France ‘regrets’ US backpedalling on Syrian air strikes

Photo: AFP

France "regrets" that the US did not carry out threatened air strikes against the regime of Syrian President Bashar al-Assad as punishment for its use of chemical weapons, French Foreign Minister Laurent Fabius told France 24 on Tuesday.


He also alleged that there was evidence Syria was still using chemical weapons.

"We regret it because we think it would have changed lots of things ... but what is done is done, and we're not going to rewrite history," Fabius told a press conference on an official visit to Washington.

He cited US President Barack Obama’s “red line” pledge to order a harsh response if Assad used toxic chemicals against his own people, but said Paris could not stand alone once both the US and Britain had ruled out air strikes.

“It was out of the question for France to act alone,” Fabius said.

Fabius: 'France was ready to act'

Obama had threatened Syrian President Bashar al-Assad’s regime with military action after it emerged that sarin gas had been used in an August 21 attack in a suburb of the Syrian capital Damascus that killed hundreds.

But the US ultimately backed down and a diplomatic agreement was brokered instead in which the Assad government agreed to hand over its chemical weapons and destroy production sites.

But France’s top diplomat told FRANCE 24 that the Assad government had not stopped the use of chemical weapons. “We have information showing that the Syrian regime has fired barrels of powder with chlorine inside from helicopters at least 14 times in recent weeks,” Fabius said.

The problem, he continued, is that chlorine is a chemical agent that evaporates, and is therefore difficult to trace. “This proves…that the regime is really abominable,” Fabius said.

While Assad has handed over some 92 percent of his chemical weapons stockpile for destruction, "we have lots of elements which lead us to believe that a certain number of these chemical weapons have been hidden," Fabius said.

Assad accused of new gas attacks

Fabius’s comments came the same day that a humans right group said it has evidence that “strongly suggests” Assad’s forces used chlorine gas in attacks on three northern Syrian towns in mid-April of this year.

Human Rights Watch said Syrian government helicopters had dropped barrel bombs embedded with cylinders of chlorine gas on the towns of Keferzita, al-Teman’a and Telmans, killing 11 people and affecting hundreds of others.

Fabius: 'Regime fired barrels of chlorine'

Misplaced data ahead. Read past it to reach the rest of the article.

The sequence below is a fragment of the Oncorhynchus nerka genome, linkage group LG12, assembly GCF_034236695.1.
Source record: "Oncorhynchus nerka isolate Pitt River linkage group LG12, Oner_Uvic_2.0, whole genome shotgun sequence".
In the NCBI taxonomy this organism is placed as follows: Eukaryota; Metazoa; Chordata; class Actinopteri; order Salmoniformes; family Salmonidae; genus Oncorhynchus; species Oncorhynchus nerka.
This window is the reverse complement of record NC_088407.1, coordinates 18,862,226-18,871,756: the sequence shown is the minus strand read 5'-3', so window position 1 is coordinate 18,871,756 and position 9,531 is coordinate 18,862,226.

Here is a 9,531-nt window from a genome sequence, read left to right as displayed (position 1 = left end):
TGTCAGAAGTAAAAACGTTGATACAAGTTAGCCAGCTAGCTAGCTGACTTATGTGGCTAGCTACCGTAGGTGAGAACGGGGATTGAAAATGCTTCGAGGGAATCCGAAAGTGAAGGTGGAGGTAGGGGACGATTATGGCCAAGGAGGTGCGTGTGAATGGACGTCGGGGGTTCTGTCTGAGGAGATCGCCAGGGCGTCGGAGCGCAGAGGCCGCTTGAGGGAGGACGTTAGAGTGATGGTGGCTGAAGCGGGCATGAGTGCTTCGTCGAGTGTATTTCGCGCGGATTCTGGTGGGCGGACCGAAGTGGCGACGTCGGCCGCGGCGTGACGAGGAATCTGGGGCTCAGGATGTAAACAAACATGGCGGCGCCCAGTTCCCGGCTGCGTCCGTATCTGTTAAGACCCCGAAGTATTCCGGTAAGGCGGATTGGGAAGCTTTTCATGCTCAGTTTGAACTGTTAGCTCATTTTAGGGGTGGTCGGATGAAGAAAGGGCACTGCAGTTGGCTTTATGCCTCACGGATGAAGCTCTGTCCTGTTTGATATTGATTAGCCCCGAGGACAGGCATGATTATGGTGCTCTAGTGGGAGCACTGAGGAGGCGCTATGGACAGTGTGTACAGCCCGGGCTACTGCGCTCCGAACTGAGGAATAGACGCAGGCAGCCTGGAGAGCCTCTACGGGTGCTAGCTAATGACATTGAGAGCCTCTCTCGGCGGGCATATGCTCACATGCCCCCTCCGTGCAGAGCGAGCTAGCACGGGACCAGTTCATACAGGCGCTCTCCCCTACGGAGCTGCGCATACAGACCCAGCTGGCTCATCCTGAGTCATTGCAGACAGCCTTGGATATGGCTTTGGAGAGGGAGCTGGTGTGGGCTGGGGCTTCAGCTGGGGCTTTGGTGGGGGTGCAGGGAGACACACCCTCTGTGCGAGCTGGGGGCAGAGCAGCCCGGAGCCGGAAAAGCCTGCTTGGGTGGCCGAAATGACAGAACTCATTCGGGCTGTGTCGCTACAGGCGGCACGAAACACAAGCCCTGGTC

“Syria’s apparent use of chlorine gas as a weapon – not to mention targeting of civilians – is a plain violation of international law,” said Nadim Houry, the organisation’s deputy Middle East and North Africa director.

“This is one more reason for the UN Security Council to refer the situation in Syria to the International Criminal Court.”

The Organization for the Prohibition of Chemical Weapons, which monitors the implementation of the Chemical Weapons Convention, sent a team to Syria this month to investigate claims the regime is still using chlorine gas.

Top UN envoy to Syria resigns

Although most of Syria’s declared chemical weapons have now been removed or destroyed, the country has missed several interim deadlines for relinquishing its toxic stockpile and Western officials are concerned about discrepancies and ambiguities in Syria’s inventory declaration that could leave some of its arsenal intact.

Damascus’s poison gas programme was to be completely destroyed by June 30 but that deadline is now unlikely to be met, diplomats say, partly because it will take at least two months for a US ship to destroy the chemical agents at sea.

Syria was not required to declare its stockpile of chlorine as part of the disarmament deal, however, as the gas is widely used for commercial and domestic purposes.

Later Tuesday, Lakhdar Brahimi, the joint UN’s Arab-League envoy to Syria, announced he would resign on May 31 after trying for almost two years to “overcome impossible odds” to end the civil war.

Reporting from New York, FRANCE 24’s correspondent Jessica Le Masurier said Brahimi had “had enough” after Assad ignored his efforts to restart Geneva negotiations by calling presidential elections for June 3.

“As he announced his resignation (he said) he deeply regretted that things have gone so badly and that he was really sad about leaving Syria in such a bad state,” she said.


Fabius: 'Taboos of international life are being broken'

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